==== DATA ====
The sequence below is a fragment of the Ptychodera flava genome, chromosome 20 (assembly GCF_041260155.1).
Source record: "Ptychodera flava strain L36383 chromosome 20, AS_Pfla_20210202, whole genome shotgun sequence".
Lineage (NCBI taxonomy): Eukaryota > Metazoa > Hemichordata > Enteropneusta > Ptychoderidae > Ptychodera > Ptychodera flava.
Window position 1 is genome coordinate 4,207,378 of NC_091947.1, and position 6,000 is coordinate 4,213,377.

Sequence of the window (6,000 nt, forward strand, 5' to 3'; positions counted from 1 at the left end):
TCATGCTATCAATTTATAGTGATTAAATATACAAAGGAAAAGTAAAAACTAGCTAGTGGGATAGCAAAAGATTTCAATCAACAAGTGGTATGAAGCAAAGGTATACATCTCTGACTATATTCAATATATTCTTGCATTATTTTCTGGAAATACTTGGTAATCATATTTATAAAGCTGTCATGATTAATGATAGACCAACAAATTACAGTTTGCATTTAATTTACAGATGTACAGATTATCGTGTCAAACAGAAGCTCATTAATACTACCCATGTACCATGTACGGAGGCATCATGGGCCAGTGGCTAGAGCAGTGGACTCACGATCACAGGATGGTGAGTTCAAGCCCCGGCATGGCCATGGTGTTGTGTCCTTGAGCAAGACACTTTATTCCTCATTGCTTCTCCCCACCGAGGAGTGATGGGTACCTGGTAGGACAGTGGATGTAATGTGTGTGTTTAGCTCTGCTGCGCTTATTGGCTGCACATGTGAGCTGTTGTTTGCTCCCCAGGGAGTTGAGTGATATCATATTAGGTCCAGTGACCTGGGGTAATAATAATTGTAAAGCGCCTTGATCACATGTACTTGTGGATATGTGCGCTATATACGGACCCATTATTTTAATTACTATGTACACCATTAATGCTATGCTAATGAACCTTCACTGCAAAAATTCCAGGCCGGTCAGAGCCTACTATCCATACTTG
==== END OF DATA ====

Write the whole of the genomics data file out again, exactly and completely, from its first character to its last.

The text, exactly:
The sequence below is a fragment of the Ptychodera flava genome, chromosome 20 (assembly GCF_041260155.1).
Source record: "Ptychodera flava strain L36383 chromosome 20, AS_Pfla_20210202, whole genome shotgun sequence".
Lineage (NCBI taxonomy): Eukaryota > Metazoa > Hemichordata > Enteropneusta > Ptychoderidae > Ptychodera > Ptychodera flava.
Window position 1 is genome coordinate 4,207,378 of NC_091947.1, and position 6,000 is coordinate 4,213,377.

Sequence of the window (6,000 nt, forward strand, 5' to 3'; positions counted from 1 at the left end):
TCATGCTATCAATTTATAGTGATTAAATATACAAAGGAAAAGTAAAAACTAGCTAGTGGGATAGCAAAAGATTTCAATCAACAAGTGGTATGAAGCAAAGGTATACATCTCTGACTATATTCAATATATTCTTGCATTATTTTCTGGAAATACTTGGTAATCATATTTATAAAGCTGTCATGATTAATGATAGACCAACAAATTACAGTTTGCATTTAATTTACAGATGTACAGATTATCGTGTCAAACAGAAGCTCATTAATACTACCCATGTACCATGTACGGAGGCATCATGGGCCAGTGGCTAGAGCAGTGGACTCACGATCACAGGATGGTGAGTTCAAGCCCCGGCATGGCCATGGTGTTGTGTCCTTGAGCAAGACACTTTATTCCTCATTGCTTCTCCCCACCGAGGAGTGATGGGTACCTGGTAGGACAGTGGATGTAATGTGTGTGTTTAGCTCTGCTGCGCTTATTGGCTGCACATGTGAGCTGTTGTTTGCTCCCCAGGGAGTTGAGTGATATCATATTAGGTCCAGTGACCTGGGGTAATAATAATTGTAAAGCGCCTTGATCACATGTACTTGTGGATATGTGCGCTATATACGGACCCATTATTTTAATTACTATGTACACCATTAATGCTATGCTAATGAACCTTCACTGCAAAAATTCCAGGCCGGTCAGAGCCTACTATCCATACTTG